Best Picture: 1965

Official Nominations: The Sound Of Music. Dr. Zhivago. Darling. A Thousand Clowns. Ship Of Fools.

1965 saw the unfortunate (and hugely successful) return of the musical, with Robert Wise’s hideous The Sound Of Music darkening our minds for ever more. Cut and pasted from the Broadway hit, simply watching it will force your teeth to decay due to an onslaught of Saccharine – naturally, this is to expected given the subject matter- WWII. As all humans with brains will remember, the Second World War was a wonderful time, full of frolicking, singing, and care-free sun-filled days romping through the hills. Sure there was genocide, rape, murder, and intestines flying through the air in most countries – but that only provides more reason to be cheery. The film is essentially swine mix;  a series of happy jingles which a lazy advertiser could use to sell ambivalence. The acting is mostly smiles and winks; the script is hijinks filled nonsense, but at least it all looks very pretty. Well done to the crane operator. Obviously it was the official winner.

Schlesinger’s Darling is the age-old, but never more relevant than now, story of a young, beautiful woman driven by the desire for fortune and fame. Julie Christie plays Diana in her first major and award-winning role – a woman who sells her beauty and self to climb the ladder only to find that, surprise upon surprise, happiness is not at the top. Christie gives a standout performance in this funny and refreshingly dark film which shows that then, as today, it is very easy to be a whore but difficult to get rid of the stench. Christie caps off a momentous year appearing as Lara in David Lean’s typically huge Doctor Zhivago. Thanks to Christie, Lean’s all encompassing eye, and to Omar Sharif’s commanding performance this is the definitive screen version of the story. Add Jarre’s score and the film has epic stamped all over it. However, like most Lean films it is too long and can be accused of glossing over many of the novel’s subtleties and sub-plots. For a beast of a book though this is understandable. Kramer’s Ship Of Fools was a dark horse, featuring Vivian Leigh’s final performance. It tells of a cruise liner to Germany and the various people on board, foreshadowing the dark days of the War which were to come. It is gentle and slow-paced, but with strong performances and enough variety in the characters and plot – the overall message of the film isn’t hammered in either, but is there for the viewer to mull over like most Kramer movies.

So, from a personal standpoint this was a pretty poor year with nothing particularly deserving of my all important praise. I leave my prize to Fred Coe’s virtually unknown A Thousand Clowns as it is both funny and touching with solid performances and an endearing story about parenthood, responsibility, and conforming not for society, but for those who need you.

My Winner: A Thousand Clowns

 My Nominations: For A Few Dollars More. The Ipcress File. Repulsion. Thunderball. Red Beard.

1965 is not a favourite year for movies for me, but as with any year a few goodies always shine through. For this year’s nominations I’ve gone with 5 different films, none of which is truly an American film. Leone and Eastwood partner again for their explosive pseudo-sequel to A Fistful Of Dollars. The story is more of a revenge tale than the original and increases its focus on the supporting characters played by Lee Van Cleef and Gian Maria Volonte. More action, an updated score, and the same inventive direction from Leone ensure this is another hit. Seeing his films being remade with great success in the US, Akira Kurosawa unleashes an altogether different beast from what his foreign audiences were used to. Toshiro Mifune stars in Red Beard, his last partnership with Kurosawa, telling the story of a weathered Doctor and a student taken under his wing. It is a compassionate tale about mortality, humanity, and the lengths some go to to care for the ill.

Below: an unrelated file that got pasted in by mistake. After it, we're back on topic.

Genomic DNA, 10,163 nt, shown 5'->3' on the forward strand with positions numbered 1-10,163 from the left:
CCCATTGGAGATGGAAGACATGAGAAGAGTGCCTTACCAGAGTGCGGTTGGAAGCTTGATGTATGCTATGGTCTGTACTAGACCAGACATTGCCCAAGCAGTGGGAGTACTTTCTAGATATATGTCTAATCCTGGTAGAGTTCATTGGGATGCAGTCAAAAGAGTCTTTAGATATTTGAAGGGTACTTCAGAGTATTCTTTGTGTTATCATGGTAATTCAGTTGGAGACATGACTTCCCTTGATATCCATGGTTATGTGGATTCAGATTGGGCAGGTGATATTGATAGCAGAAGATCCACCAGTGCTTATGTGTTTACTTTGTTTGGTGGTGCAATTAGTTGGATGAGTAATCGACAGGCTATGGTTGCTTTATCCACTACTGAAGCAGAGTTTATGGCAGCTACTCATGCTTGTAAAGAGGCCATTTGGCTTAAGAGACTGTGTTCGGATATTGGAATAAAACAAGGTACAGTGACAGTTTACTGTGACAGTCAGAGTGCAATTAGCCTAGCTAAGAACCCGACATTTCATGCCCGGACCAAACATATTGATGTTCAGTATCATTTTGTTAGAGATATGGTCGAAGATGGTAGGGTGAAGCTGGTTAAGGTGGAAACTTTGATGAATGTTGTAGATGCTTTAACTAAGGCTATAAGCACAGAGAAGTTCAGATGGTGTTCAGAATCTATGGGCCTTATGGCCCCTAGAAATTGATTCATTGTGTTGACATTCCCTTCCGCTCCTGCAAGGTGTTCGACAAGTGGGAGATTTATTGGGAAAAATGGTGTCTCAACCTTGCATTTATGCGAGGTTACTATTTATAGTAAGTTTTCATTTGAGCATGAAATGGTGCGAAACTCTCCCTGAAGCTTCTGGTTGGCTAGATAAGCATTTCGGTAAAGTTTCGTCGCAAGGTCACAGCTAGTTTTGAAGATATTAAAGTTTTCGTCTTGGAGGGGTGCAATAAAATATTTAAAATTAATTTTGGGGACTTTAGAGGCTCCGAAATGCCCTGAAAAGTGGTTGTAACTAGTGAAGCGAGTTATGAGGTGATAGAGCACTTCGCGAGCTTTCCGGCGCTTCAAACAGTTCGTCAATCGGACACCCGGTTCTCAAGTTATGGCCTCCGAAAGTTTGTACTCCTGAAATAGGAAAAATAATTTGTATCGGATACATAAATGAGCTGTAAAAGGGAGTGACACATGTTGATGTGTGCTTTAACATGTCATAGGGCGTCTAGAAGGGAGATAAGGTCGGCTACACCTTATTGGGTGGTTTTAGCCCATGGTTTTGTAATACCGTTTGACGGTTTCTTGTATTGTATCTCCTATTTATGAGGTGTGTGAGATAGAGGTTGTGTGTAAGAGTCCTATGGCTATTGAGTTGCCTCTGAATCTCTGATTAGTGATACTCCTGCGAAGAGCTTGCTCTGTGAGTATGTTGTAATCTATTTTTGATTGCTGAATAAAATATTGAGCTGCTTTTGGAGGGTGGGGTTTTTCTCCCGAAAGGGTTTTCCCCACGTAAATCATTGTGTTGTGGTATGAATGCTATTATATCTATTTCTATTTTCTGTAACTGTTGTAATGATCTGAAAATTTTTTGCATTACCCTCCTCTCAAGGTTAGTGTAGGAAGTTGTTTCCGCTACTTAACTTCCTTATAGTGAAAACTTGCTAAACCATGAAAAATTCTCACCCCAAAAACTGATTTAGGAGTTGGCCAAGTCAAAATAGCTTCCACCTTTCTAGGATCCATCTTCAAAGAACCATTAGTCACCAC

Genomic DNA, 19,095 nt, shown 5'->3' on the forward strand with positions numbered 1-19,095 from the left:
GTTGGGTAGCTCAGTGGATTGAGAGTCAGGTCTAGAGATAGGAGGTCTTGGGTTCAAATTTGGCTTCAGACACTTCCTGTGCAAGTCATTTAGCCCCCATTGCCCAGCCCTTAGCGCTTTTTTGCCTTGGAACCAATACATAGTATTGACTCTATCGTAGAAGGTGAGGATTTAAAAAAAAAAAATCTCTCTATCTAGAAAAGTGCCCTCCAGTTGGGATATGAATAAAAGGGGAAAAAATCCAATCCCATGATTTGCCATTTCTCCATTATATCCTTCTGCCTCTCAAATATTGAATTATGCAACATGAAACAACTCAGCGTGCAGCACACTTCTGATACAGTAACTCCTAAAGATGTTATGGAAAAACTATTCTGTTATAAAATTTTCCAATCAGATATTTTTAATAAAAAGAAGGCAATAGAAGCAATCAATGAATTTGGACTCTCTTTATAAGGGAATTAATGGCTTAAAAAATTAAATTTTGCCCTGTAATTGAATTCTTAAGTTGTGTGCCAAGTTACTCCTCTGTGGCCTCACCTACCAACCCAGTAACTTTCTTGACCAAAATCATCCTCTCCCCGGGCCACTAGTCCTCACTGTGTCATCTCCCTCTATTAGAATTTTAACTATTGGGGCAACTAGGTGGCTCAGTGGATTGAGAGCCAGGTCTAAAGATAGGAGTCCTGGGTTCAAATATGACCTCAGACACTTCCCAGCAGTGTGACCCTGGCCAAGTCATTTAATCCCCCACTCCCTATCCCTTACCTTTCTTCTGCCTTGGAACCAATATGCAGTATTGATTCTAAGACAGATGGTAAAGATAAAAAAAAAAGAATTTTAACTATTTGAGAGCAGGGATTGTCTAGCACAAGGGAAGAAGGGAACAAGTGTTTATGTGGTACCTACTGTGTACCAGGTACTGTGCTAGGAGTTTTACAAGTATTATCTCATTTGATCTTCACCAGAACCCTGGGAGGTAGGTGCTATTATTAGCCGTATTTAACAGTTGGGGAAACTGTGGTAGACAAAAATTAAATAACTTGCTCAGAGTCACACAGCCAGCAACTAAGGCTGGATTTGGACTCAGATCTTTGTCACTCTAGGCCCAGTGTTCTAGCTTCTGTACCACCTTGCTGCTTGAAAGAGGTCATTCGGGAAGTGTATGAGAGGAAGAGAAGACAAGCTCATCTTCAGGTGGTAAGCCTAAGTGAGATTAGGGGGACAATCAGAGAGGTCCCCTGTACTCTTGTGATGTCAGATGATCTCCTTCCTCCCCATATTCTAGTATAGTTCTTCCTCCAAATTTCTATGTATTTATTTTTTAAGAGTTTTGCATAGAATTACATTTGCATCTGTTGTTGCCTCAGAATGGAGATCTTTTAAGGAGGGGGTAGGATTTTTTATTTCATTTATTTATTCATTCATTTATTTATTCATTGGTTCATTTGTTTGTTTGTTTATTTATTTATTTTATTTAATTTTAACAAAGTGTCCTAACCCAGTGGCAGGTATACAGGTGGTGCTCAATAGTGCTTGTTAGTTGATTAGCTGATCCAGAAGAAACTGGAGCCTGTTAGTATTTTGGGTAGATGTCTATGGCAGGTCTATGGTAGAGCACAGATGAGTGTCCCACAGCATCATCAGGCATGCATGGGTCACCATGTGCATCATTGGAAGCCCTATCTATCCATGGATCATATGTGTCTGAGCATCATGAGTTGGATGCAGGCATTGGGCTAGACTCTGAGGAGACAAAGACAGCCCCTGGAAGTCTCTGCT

Leaping over Continents to the UK for the final 3 films we once again encounter 007 with his latest effort Thunderball. While not as exciting or inventive as previous Bonds, the film still has many classic moments, particularly in the action scenes. Michael Caine tries his hand at being a more realistic, downbeat secret agent than his fellow world-saver, and helps to make The Ipcress File a genuine pretender to Bond’s crown. While there remains a wry humour, Harry cares less about saving the world and drinking Martinis and more about his salary and supermarkets, and the plot is delivered more as a thriller than an action movie. Rounding up the list is Roman Polanski’s first English language film, and one which arguably remains his best. Repulsion takes horror, on a gender level, to places it had never been near before. Catherine Deneuve stars as an awkward young woman who withdraws into herself and her apartment, slowly becoming engulfed by vivid hallucinations which lead her on a path of murder and destruction. This was, and is groundbreaking stuff, the scenes of carnage are nightmarish and awful, yet brutally real, and the fact that it happens to a beautiful young woman in a normal house, in a normal street makes everything more shocking. After years of fear being expected from outside sources, the 60s saw cinema, and art as a whole, internalize; violence, darkness, and fear were not something caused by distant countries, but were coming from next door, and often from within. It almost seems cheap to label this as horror, given how most people view that genre, but this is horrific stuff and should be seen by anyone with an interest in cinema’s darker side.

My Winner: Repulsion


What do you think of my nominations? What is your pick for the best film of 1965? Let us know in the comments!

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